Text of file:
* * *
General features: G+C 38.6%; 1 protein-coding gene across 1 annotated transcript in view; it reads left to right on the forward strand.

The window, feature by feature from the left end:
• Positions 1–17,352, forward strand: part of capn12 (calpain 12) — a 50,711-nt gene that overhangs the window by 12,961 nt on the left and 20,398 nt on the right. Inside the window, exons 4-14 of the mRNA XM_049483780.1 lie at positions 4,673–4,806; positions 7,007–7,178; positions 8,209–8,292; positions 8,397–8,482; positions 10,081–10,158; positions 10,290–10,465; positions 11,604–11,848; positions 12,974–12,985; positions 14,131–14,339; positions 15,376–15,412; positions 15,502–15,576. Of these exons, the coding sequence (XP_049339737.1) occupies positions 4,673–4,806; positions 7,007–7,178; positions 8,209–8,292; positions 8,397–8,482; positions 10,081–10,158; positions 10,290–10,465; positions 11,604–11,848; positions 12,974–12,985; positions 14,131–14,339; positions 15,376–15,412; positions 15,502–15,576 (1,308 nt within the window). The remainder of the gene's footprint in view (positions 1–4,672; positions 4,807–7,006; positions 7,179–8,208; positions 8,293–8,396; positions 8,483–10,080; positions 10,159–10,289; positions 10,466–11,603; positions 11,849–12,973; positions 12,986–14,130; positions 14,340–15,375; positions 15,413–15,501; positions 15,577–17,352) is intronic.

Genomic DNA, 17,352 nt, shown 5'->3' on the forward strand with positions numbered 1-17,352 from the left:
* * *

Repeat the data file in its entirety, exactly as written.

General features: G+C 38.6%; 1 protein-coding gene across 1 annotated transcript in view; it reads left to right on the forward strand.

The window, feature by feature from the left end:
• Positions 1–17,352, forward strand: part of capn12 (calpain 12) — a 50,711-nt gene that overhangs the window by 12,961 nt on the left and 20,398 nt on the right. Inside the window, exons 4-14 of the mRNA XM_049483780.1 lie at positions 4,673–4,806; positions 7,007–7,178; positions 8,209–8,292; positions 8,397–8,482; positions 10,081–10,158; positions 10,290–10,465; positions 11,604–11,848; positions 12,974–12,985; positions 14,131–14,339; positions 15,376–15,412; positions 15,502–15,576. Of these exons, the coding sequence (XP_049339737.1) occupies positions 4,673–4,806; positions 7,007–7,178; positions 8,209–8,292; positions 8,397–8,482; positions 10,081–10,158; positions 10,290–10,465; positions 11,604–11,848; positions 12,974–12,985; positions 14,131–14,339; positions 15,376–15,412; positions 15,502–15,576 (1,308 nt within the window). The remainder of the gene's footprint in view (positions 1–4,672; positions 4,807–7,006; positions 7,179–8,208; positions 8,293–8,396; positions 8,483–10,080; positions 10,159–10,289; positions 10,466–11,603; positions 11,849–12,973; positions 12,986–14,130; positions 14,340–15,375; positions 15,413–15,501; positions 15,577–17,352) is intronic.

Genomic DNA, 17,352 nt, shown 5'->3' on the forward strand with positions numbered 1-17,352 from the left: